3. Shadow Of A Doubt (1943)

Shadow Of A Doubt is a masterclass on suspense. Students of film should watch and re-watch this film if they want to know how to build suspense in filmmaking. Shadow Of A Doubt follows Charlie who begins to discover that the Uncle she admires may, in fact, be a serial killer.

The suspense begins from the very beginning when we come to realize that Charlie’s uncle is evil. There is something very unsettling when we are introduced to the place where Charlie’s family lives. It really captures small town America well. Then the viewer sees Charlie’s uncle entering the nice, peaceful small town. He’s on the run from the police, and you know nothing good is going to happen.

Joseph Cotton’s performance as Charlie’s Uncle is Oscar worthy. Shadow Of A Doubt is Hitchcock at his best.

2. Rear Window (1954)

Rear Window is Hitchcock at his most creative. Another suspenseful masterpiece that follows a photographer (Jimmie Stewart) and his girlfriend (Grace Kelly) who become obsessed with watching his neighbors through binoculars, and discover that one of them is a murderer.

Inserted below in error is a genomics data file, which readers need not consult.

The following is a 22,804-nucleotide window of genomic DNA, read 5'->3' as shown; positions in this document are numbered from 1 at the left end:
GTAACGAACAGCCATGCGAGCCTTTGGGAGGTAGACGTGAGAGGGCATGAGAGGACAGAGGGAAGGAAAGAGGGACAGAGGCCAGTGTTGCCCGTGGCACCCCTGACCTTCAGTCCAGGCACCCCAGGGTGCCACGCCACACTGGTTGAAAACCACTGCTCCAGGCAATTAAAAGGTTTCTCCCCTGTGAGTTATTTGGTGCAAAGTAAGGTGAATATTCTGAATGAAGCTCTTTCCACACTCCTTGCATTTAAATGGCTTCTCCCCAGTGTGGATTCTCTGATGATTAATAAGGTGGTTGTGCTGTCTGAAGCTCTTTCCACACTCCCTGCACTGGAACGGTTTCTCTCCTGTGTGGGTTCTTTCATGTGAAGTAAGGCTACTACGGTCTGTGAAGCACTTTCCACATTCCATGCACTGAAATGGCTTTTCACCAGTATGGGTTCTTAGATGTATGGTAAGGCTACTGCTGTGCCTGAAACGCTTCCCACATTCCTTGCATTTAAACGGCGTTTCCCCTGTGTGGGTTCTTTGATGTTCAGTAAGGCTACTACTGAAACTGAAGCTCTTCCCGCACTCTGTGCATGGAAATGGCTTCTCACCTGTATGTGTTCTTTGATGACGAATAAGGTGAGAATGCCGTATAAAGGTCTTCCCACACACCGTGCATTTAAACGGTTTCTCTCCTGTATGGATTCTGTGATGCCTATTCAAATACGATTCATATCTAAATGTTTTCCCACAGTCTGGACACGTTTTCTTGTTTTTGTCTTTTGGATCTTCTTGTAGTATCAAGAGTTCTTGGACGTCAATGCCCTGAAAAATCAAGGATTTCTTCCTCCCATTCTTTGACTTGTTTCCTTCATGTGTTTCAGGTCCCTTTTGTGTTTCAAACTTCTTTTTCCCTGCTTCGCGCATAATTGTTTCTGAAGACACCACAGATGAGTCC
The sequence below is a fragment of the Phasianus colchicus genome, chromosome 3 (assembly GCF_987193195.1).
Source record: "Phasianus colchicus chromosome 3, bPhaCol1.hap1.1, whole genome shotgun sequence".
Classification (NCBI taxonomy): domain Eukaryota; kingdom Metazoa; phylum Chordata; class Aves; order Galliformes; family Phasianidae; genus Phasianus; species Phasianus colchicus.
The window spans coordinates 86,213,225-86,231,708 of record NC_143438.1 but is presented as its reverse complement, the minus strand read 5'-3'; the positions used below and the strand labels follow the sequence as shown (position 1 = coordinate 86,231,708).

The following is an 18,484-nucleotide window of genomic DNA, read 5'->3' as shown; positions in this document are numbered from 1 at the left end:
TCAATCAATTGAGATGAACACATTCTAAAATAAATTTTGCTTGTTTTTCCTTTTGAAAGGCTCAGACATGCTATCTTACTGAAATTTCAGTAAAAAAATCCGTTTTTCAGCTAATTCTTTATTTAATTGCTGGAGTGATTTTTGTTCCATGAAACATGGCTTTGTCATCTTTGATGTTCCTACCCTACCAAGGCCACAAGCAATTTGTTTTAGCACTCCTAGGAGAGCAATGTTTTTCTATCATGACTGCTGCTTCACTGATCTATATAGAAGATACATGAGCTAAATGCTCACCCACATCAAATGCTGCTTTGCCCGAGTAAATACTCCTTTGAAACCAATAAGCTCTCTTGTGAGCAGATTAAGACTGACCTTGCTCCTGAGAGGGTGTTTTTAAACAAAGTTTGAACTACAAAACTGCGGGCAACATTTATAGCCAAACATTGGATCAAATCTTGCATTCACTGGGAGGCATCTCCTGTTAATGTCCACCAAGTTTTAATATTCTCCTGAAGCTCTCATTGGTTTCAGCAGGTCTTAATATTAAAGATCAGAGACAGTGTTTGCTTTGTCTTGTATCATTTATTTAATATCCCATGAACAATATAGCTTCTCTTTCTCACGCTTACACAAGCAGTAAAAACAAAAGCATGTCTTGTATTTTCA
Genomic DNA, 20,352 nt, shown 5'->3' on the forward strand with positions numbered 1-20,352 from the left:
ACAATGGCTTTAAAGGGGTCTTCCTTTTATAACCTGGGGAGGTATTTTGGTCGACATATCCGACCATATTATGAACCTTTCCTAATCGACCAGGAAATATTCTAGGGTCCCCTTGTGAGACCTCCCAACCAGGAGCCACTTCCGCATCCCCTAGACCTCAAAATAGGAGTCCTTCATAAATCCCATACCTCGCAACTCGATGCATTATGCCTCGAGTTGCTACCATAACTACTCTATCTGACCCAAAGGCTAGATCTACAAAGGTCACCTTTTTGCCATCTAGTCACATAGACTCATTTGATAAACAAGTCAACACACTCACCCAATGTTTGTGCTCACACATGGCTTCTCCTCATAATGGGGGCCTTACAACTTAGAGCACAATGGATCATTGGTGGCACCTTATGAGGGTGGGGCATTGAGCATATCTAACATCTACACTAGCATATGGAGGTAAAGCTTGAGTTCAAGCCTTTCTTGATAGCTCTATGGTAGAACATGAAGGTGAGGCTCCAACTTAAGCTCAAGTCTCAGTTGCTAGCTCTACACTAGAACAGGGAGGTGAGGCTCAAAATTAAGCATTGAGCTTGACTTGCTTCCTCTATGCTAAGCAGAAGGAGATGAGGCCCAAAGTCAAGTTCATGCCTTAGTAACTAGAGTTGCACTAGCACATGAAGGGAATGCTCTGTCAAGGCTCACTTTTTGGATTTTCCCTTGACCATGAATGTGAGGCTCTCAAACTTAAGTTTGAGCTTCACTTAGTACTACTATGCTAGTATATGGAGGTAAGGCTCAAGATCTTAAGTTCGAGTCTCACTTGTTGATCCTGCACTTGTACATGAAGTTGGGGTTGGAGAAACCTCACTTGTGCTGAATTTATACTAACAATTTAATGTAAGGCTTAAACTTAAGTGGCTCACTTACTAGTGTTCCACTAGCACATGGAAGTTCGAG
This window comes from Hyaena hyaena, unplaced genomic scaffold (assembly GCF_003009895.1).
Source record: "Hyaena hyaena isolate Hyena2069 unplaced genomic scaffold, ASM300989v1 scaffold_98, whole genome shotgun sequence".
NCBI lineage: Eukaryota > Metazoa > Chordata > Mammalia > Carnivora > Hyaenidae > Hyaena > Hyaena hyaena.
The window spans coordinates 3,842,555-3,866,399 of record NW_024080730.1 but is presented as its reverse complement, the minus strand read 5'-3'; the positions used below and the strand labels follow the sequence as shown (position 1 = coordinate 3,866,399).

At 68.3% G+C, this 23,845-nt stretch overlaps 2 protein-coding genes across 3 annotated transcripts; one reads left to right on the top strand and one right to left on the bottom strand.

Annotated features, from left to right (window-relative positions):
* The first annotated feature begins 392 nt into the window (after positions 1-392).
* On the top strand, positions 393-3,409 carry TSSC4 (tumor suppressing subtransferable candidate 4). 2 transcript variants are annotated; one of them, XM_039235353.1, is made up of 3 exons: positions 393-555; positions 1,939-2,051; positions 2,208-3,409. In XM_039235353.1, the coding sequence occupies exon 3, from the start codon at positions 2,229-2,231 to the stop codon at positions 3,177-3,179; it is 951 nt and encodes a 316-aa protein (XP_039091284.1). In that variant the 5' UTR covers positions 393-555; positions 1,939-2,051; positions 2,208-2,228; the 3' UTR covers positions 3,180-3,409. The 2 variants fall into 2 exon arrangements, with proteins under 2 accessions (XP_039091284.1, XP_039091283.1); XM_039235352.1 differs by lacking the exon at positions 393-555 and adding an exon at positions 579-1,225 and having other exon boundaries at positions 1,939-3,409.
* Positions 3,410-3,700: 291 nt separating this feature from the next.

While you watch Rear Window, you start to feel like you live in that apartment complex. Your having fun with Jimmie Stewart and Grace Kelly’s characters. Then suddenly, everything changes when they discover their neighbor has killed his wife. From there, the suspense keeps building until it finally explodes in the last scene.

Rear Window is one of my go-to Hitchcock films, a movie I constantly watch over and over. One of Hitchcock’s best.

1. Rope (1948)

My all time favorite Hitchcock film is Rope. Once again, Jimmie Stewart stars as a college professor who is invited to a party hosted by three of his former students. The professor slowly begins to discover that his two former students have murdered their classmate. Hitch has always been known for the Macguffin, a term that is used to describe an object or device that drives the plot, most of the time in the beginning of the story.

In the case of Rope, the Macguffin is the classmate’s dead body which is placed inside an old chest. Throughout the film, guests keep arriving at the party and the viewer can see the chest in the living room where everyone is gathered.

In my opinion, Rope is the king of suspense among Hitchcock’s lifetime work. You’re on the edge of your seat through the entire film, which is largely just characters at a party with dialogue. Hitch can make a film where people just talk for an hour and twenty minutes, yet your eyes are glued to the chest, and not once are you bored. You’re stressed out and in suspense the entire time. Rope wins it every time for me.

Alfred Hitchcock was, and is one of the best directors Hollywood has ever seen. He has a whole library of suspenseful films that need to be watched and studied. Did your favorite Hitchcock film make my list? If not let us know your favorite Hitchcock film in the comments below!


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One comment

  1. Great article! My favorite is The Birds. Sorry..not sorry.